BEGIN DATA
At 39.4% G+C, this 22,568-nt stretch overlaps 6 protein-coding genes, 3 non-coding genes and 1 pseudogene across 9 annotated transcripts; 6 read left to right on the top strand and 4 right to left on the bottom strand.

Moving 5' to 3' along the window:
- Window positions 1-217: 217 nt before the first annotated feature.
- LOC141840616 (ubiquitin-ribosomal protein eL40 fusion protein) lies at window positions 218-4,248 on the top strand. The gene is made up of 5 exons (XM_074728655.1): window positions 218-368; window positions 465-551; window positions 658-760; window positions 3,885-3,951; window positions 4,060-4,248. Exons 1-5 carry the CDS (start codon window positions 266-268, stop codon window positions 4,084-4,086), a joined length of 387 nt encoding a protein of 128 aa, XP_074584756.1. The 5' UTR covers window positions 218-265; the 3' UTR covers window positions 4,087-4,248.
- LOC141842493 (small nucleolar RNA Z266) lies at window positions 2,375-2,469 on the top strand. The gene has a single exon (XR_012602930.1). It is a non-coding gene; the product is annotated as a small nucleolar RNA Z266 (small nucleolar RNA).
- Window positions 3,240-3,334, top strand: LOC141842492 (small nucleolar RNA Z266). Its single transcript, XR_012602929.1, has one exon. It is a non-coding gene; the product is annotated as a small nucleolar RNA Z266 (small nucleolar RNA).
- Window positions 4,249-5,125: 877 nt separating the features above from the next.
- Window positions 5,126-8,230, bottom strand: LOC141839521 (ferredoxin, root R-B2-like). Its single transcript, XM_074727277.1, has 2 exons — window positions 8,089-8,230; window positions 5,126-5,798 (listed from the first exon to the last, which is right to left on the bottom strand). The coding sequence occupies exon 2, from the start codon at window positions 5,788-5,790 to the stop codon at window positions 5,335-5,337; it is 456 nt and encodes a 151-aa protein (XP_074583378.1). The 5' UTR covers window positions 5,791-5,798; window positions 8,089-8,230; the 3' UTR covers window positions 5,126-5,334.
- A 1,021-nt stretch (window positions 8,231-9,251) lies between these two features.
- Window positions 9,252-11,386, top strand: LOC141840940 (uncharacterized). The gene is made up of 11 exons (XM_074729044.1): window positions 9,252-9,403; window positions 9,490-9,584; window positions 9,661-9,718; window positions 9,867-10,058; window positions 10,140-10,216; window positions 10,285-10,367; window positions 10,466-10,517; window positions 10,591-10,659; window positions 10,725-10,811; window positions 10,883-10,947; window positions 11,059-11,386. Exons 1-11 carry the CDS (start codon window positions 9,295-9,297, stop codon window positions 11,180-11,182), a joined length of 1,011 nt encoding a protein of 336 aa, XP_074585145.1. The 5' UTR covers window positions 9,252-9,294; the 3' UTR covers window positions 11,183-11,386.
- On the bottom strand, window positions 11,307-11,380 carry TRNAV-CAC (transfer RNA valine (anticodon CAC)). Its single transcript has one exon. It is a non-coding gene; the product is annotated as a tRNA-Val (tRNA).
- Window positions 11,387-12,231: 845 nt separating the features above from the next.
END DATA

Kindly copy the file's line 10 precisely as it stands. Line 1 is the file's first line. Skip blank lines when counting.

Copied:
- Window positions 9,252-11,386, top strand: LOC141840940 (uncharacterized). The gene is made up of 11 exons (XM_074729044.1): window positions 9,252-9,403; window positions 9,490-9,584; window positions 9,661-9,718; window positions 9,867-10,058; window positions 10,140-10,216; window positions 10,285-10,367; window positions 10,466-10,517; window positions 10,591-10,659; window positions 10,725-10,811; window positions 10,883-10,947; window positions 11,059-11,386. Exons 1-11 carry the CDS (start codon window positions 9,295-9,297, stop codon window positions 11,180-11,182), a joined length of 1,011 nt encoding a protein of 336 aa, XP_074585145.1. The 5' UTR covers window positions 9,252-9,294; the 3' UTR covers window positions 11,183-11,386.